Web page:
Setting up a joint operational command system is a basic requirement in an era of information and the People's Liberation Army (PLA) has launched positive pilot programmes in this regard, the Ministry of National Defence said.
The joint operational command system would be established "in due course", reported the media.
Quoting observers, the newspaper said the proposed joint operational command system will result in more-coordinated and combat-capable forces to efficiently respond to a crisis.
The report comes amidst rising tensions over Beijing's territorial claims in the region. In November, China unilaterally declared air defence rights over much of the East China Sea. Besides, China claims almost the whole of the South China Sea, triggering tensions with countries like the Philippines.
The PLA is the world's largest military force, with strength of nearly 2,285,000 personnel. The China Daily report also comes shortly after the Japanese media said China is considering reorganising its seven military regions into five.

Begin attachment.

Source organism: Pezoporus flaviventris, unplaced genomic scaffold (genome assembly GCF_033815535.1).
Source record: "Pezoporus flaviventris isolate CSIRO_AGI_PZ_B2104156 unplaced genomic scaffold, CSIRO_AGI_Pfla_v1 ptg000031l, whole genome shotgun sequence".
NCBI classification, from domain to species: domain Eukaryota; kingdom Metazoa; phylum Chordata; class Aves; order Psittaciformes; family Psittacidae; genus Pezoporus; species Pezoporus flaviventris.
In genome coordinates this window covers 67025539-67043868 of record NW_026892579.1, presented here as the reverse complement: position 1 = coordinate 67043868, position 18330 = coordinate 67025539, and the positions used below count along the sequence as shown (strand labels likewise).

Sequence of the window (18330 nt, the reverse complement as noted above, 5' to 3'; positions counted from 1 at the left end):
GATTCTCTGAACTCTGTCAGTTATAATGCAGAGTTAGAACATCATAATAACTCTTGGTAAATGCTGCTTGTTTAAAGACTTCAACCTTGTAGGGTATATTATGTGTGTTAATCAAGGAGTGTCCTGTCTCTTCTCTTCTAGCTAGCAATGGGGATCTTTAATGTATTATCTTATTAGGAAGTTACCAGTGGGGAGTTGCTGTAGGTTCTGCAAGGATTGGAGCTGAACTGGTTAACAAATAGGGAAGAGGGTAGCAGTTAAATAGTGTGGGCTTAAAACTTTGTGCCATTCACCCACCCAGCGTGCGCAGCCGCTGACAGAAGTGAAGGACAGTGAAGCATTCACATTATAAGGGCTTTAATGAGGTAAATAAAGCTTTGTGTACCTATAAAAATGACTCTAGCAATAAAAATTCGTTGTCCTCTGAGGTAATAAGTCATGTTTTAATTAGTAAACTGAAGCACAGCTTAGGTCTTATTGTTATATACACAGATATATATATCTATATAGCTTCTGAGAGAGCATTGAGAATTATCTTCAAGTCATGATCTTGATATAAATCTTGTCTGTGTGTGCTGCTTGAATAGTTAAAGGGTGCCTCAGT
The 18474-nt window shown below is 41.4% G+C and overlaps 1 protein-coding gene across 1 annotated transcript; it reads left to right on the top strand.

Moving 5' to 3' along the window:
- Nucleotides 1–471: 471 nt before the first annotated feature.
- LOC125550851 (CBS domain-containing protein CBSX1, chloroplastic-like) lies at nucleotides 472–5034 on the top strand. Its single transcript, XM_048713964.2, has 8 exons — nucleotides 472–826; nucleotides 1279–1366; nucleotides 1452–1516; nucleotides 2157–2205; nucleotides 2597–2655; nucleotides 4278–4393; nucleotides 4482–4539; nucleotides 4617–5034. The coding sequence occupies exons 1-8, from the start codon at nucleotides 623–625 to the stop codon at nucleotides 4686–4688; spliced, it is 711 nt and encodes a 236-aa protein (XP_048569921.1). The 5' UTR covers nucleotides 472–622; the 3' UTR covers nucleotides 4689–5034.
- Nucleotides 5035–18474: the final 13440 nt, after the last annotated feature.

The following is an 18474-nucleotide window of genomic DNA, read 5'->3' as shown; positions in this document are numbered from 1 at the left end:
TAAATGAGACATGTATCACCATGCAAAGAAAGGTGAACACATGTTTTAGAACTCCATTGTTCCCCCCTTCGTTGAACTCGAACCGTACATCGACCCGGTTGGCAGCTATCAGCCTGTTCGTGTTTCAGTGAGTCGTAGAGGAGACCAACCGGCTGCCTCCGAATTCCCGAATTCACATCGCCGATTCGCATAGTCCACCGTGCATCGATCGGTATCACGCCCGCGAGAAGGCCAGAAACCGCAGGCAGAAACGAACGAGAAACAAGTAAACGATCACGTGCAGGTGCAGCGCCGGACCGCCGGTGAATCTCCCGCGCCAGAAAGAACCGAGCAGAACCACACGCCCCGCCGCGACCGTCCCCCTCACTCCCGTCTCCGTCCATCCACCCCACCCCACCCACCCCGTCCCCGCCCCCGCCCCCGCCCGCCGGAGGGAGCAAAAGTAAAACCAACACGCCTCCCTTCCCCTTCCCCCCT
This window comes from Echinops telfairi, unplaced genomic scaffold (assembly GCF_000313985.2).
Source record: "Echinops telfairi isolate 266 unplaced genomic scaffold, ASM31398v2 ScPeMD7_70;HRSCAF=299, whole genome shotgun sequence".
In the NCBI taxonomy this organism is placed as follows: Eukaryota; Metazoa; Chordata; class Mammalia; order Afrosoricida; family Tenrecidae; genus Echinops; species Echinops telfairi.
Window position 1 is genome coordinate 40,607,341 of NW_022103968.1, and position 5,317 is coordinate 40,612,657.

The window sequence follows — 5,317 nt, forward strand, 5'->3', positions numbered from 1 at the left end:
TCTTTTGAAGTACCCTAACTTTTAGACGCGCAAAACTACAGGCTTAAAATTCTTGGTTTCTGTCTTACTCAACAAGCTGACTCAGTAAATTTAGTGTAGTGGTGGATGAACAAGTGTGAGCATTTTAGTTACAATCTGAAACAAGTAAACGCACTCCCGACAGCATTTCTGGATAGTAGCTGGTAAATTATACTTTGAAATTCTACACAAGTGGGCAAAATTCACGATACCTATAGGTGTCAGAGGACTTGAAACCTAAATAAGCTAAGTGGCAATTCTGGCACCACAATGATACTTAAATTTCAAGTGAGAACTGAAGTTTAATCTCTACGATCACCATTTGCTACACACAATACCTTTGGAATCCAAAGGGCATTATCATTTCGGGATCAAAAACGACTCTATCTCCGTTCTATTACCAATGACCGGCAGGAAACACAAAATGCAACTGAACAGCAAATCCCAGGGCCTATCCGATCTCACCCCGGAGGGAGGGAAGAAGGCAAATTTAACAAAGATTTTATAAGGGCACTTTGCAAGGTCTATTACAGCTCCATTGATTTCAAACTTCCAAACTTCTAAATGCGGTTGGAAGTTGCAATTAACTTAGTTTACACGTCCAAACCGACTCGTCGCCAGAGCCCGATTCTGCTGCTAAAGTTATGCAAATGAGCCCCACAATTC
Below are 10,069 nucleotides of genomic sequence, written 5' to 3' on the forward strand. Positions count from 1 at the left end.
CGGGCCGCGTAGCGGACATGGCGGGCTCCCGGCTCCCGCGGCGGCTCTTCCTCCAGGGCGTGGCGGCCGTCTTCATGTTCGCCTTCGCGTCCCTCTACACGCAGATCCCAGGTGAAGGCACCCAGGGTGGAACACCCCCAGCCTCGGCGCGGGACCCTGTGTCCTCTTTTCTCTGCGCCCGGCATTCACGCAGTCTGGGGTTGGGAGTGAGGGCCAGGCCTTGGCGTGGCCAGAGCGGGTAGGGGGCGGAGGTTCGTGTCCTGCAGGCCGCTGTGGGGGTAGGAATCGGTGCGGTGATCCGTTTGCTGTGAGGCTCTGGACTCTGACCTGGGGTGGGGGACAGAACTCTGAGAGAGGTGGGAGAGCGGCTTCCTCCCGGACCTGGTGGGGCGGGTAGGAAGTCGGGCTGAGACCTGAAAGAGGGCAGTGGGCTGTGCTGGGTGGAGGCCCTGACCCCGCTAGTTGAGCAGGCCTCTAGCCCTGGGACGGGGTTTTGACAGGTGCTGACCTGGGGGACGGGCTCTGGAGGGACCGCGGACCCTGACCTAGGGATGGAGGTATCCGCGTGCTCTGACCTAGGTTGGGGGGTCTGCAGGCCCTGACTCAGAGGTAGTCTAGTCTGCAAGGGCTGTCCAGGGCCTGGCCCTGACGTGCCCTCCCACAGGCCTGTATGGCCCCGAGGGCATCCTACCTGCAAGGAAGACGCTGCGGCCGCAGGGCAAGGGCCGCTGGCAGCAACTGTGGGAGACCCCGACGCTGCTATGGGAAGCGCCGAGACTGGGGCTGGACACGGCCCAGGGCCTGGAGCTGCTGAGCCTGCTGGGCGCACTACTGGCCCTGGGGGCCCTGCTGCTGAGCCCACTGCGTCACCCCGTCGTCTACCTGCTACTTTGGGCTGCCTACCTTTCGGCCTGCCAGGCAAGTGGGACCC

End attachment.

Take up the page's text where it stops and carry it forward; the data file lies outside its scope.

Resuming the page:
Each of the new military regions would create a joint operations command controlling the army, navy and air force as well as a strategic missile unit, the newspaper reported.

Reacting to the report, China's Defence Ministry said that the modernisation of PLA is not targeted at any country.
Meanwhile, experts said the PLA's structural reform is gathering pace as the country increases sophisticated technology but also faces different security challenges.
Ouyang Wei, a professor at the National Defence University of the People's Liberation Army, said a joint command system highlights unified command and information sharing across at least two different military forces.
It would help the military respond quickly to a contingency, he said, adding that "The system, which has been popular in the West for decades, is not (aimed at) starting a war, but to kill it in the cradle."
Zhao Xiaozhuo, deputy director of the center on China-US defense relations at the PLA Academy of Military Science, said the seven military regions were established in 1985, with the army as the backbone force.
China has been trying to optimise the allocation of these military regions, given that incidents are increasingly likely to happen at sea, said Zhao.
Li Qinggong, deputy secretary-general of the China Council for National Security Policy Studies, said the country will give top priority to modernise its navy, including having more aircraft carriers and stronger fleets.
"China has built an iron bastion in its border regions. The major concern lies at sea," Li said.


Latest News from World News Desk